5. Electrically controlled crossing of energy levels in quantum dots in two-dimensional topological insulators

    Energy Technology Data Exchange (ETDEWEB)

    Sukhanov, Aleksei A.

    2017-05-15

    We study the energy spectra of bound states in quantum dots (QDs) formed by an electrostatic potential in two-dimensional topological insulator (TI) and their transformation with changes in QD depth and radius. It is found that, unlike a trivial insulator, the energy difference between the levels of the ground state and first excited state can decrease with decreasing the radius and increasing the depth of the QD so that these levels intersect under some critical condition. The crossing of the levels results in unusual features of optical properties caused by intraceneter electron transitions. In particular, it leads to significant changes of light absorption due to electron transitions between such levels and to the transient electroluminescence induced by electrical tuning of QD and TI parameters. In the case of magnetic TIs, the polarization direction of the absorbed or emitted circularly polarized light is changed due to the level crossing.

  6. Polarization control of quantum dot emission by chiral photonic crystal slabs.

    Science.gov (United States)

    Lobanov, Sergey V; Weiss, Thomas; Gippius, Nikolay A; Tikhodeev, Sergei G; Kulakovskii, Vladimir D; Konishi, Kuniaki; Kuwata-Gonokami, Makoto

    2015-04-01

    We investigate theoretically the polarization properties of the quantum dot's (QDs) optical emission from chiral photonic crystal structures made of achiral materials in the absence of external magnetic field at room temperature. The mirror symmetry of the local electromagnetic field is broken in this system due to the decreased symmetry of the chiral modulated layer. As a result, the radiation of randomly polarized QDs normal to the structure becomes partially circularly polarized. The sign and degree of circular polarization are determined by the geometry of the chiral modulated structure and depend on the radiation frequency. A degree of circular polarization up to 99% can be achieved for randomly distributed QDs, and can be close to 100% for some single QDs.

  7. Supramolecular recognition control of polyethylene glycol modified N-doped graphene quantum dots: tunable selectivity for alkali and alkaline-earth metal ions.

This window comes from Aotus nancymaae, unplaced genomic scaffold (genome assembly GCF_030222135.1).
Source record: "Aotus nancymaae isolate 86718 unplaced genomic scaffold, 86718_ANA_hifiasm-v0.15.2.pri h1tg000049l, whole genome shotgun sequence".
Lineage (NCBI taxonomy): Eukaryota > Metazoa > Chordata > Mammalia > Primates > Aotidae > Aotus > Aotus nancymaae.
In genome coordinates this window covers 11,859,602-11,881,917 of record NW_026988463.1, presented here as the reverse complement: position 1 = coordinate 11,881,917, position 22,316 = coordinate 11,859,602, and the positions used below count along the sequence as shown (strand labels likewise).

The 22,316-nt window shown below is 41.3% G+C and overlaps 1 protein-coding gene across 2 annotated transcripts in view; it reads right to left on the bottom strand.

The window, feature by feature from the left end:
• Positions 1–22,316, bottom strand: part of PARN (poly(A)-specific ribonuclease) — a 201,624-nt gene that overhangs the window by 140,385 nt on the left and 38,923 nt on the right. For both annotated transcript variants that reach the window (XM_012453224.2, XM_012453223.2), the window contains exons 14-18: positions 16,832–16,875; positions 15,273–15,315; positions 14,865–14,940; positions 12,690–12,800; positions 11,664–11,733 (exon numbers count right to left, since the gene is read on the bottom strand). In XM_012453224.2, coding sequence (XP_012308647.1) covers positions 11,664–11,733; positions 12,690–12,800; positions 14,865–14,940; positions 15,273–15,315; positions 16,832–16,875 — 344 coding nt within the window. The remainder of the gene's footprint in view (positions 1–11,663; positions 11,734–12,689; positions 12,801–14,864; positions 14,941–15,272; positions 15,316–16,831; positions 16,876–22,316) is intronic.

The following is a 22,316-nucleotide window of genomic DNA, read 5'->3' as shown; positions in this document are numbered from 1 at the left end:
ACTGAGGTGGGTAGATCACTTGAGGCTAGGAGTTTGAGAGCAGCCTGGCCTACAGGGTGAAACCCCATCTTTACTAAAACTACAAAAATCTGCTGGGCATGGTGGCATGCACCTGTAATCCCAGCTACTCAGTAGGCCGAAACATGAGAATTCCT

Science.gov (United States)

    Yang, Siwei; Sun, Jing; Zhu, Chong; He, Peng; Peng, Zheng; Ding, Guqiao

    2016-02-07

    The graphene quantum dot based fluorescent probe community needs unambiguous evidence about the control on the ion selectivity. In this paper, polyethylene glycol modified N-doped graphene quantum dots (PN-GQDs) were synthesized by alkylation reaction between graphene quantum dots and organic halides. We demonstrate the tunable selectivity and sensitivity by controlling the supramolecular recognition through the length and the end group size of the polyether chain on PN-GQDs. The relationship formulae between the selectivity/detection limit and polyether chains are experimentally deduced. The polyether chain length determines the interaction between the PN-GQDs and ions with different ratios of charge to radius, which in turn leads to a good selectivity control. Meanwhile the detection limit shows an exponential growth with the size of end groups of the polyether chain. The PN-GQDs can be used as ultrasensitive and selective fluorescent probes for Li(+), Na(+), K(+), Mg(2+), Ca(2+) and Sr(2+), respectively.

  8. Semiconductor quantum-dot lasers and amplifiers

    DEFF Research Database (Denmark)

    Hvam, Jørn Märcher; Borri, Paola; Ledentsov, N. N.

    2002-01-01

    We have produced GaAs-based quantum-dot edge-emitting lasers operating at 1.16 mu m with record-low transparency current, high output power, and high internal quantum efficiencies. We have also realized GaAs-based quantum-dot lasers emitting at 1.3 mu m, both high-power edge emitters and low...

  9. Semiconductor quantum dots for electron spin qubits

    NARCIS (Netherlands)